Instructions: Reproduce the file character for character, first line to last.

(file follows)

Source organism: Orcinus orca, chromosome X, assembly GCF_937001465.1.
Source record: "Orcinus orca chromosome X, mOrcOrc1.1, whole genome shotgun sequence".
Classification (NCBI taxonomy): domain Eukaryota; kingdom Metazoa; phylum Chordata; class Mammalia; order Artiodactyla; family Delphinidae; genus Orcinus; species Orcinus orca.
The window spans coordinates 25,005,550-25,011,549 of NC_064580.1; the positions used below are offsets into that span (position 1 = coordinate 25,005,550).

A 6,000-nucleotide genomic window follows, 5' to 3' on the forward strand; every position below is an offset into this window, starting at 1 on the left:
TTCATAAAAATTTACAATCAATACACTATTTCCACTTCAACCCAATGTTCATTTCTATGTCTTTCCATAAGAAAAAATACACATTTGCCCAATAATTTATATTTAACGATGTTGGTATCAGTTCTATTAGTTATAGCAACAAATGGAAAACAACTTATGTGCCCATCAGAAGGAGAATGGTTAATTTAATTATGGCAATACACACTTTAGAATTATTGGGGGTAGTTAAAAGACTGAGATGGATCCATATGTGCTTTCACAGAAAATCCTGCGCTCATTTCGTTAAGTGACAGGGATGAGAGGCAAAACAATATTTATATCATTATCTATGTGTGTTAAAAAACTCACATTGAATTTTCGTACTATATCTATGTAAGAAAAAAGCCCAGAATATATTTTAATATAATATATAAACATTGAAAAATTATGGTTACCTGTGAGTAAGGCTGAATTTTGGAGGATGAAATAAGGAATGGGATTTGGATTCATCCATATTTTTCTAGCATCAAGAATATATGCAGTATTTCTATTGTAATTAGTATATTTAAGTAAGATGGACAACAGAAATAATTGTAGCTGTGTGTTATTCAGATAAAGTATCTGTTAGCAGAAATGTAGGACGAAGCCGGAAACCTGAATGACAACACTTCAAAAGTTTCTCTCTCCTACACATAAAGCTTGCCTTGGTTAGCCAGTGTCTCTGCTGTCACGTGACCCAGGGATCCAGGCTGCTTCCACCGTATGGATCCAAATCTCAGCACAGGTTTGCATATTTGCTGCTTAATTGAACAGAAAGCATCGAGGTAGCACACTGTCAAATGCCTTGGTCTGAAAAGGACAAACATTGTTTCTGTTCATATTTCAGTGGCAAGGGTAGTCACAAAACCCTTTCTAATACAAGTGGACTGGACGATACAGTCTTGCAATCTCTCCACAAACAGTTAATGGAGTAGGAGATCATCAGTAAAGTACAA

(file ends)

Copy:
Source organism: Orcinus orca, chromosome X, assembly GCF_937001465.1.
Source record: "Orcinus orca chromosome X, mOrcOrc1.1, whole genome shotgun sequence".
Classification (NCBI taxonomy): domain Eukaryota; kingdom Metazoa; phylum Chordata; class Mammalia; order Artiodactyla; family Delphinidae; genus Orcinus; species Orcinus orca.
The window spans coordinates 25,005,550-25,011,549 of NC_064580.1; the positions used below are offsets into that span (position 1 = coordinate 25,005,550).

A 6,000-nucleotide genomic window follows, 5' to 3' on the forward strand; every position below is an offset into this window, starting at 1 on the left:
TTCATAAAAATTTACAATCAATACACTATTTCCACTTCAACCCAATGTTCATTTCTATGTCTTTCCATAAGAAAAAATACACATTTGCCCAATAATTTATATTTAACGATGTTGGTATCAGTTCTATTAGTTATAGCAACAAATGGAAAACAACTTATGTGCCCATCAGAAGGAGAATGGTTAATTTAATTATGGCAATACACACTTTAGAATTATTGGGGGTAGTTAAAAGACTGAGATGGATCCATATGTGCTTTCACAGAAAATCCTGCGCTCATTTCGTTAAGTGACAGGGATGAGAGGCAAAACAATATTTATATCATTATCTATGTGTGTTAAAAAACTCACATTGAATTTTCGTACTATATCTATGTAAGAAAAAAGCCCAGAATATATTTTAATATAATATATAAACATTGAAAAATTATGGTTACCTGTGAGTAAGGCTGAATTTTGGAGGATGAAATAAGGAATGGGATTTGGATTCATCCATATTTTTCTAGCATCAAGAATATATGCAGTATTTCTATTGTAATTAGTATATTTAAGTAAGATGGACAACAGAAATAATTGTAGCTGTGTGTTATTCAGATAAAGTATCTGTTAGCAGAAATGTAGGACGAAGCCGGAAACCTGAATGACAACACTTCAAAAGTTTCTCTCTCCTACACATAAAGCTTGCCTTGGTTAGCCAGTGTCTCTGCTGTCACGTGACCCAGGGATCCAGGCTGCTTCCACCGTATGGATCCAAATCTCAGCACAGGTTTGCATATTTGCTGCTTAATTGAACAGAAAGCATCGAGGTAGCACACTGTCAAATGCCTTGGTCTGAAAAGGACAAACATTGTTTCTGTTCATATTTCAGTGGCAAGGGTAGTCACAAAACCCTTTCTAATACAAGTGGACTGGACGATACAGTCTTGCAATCTCTCCACAAACAGTTAATGGAGTAGGAGATCATCAGTAAAGTACAA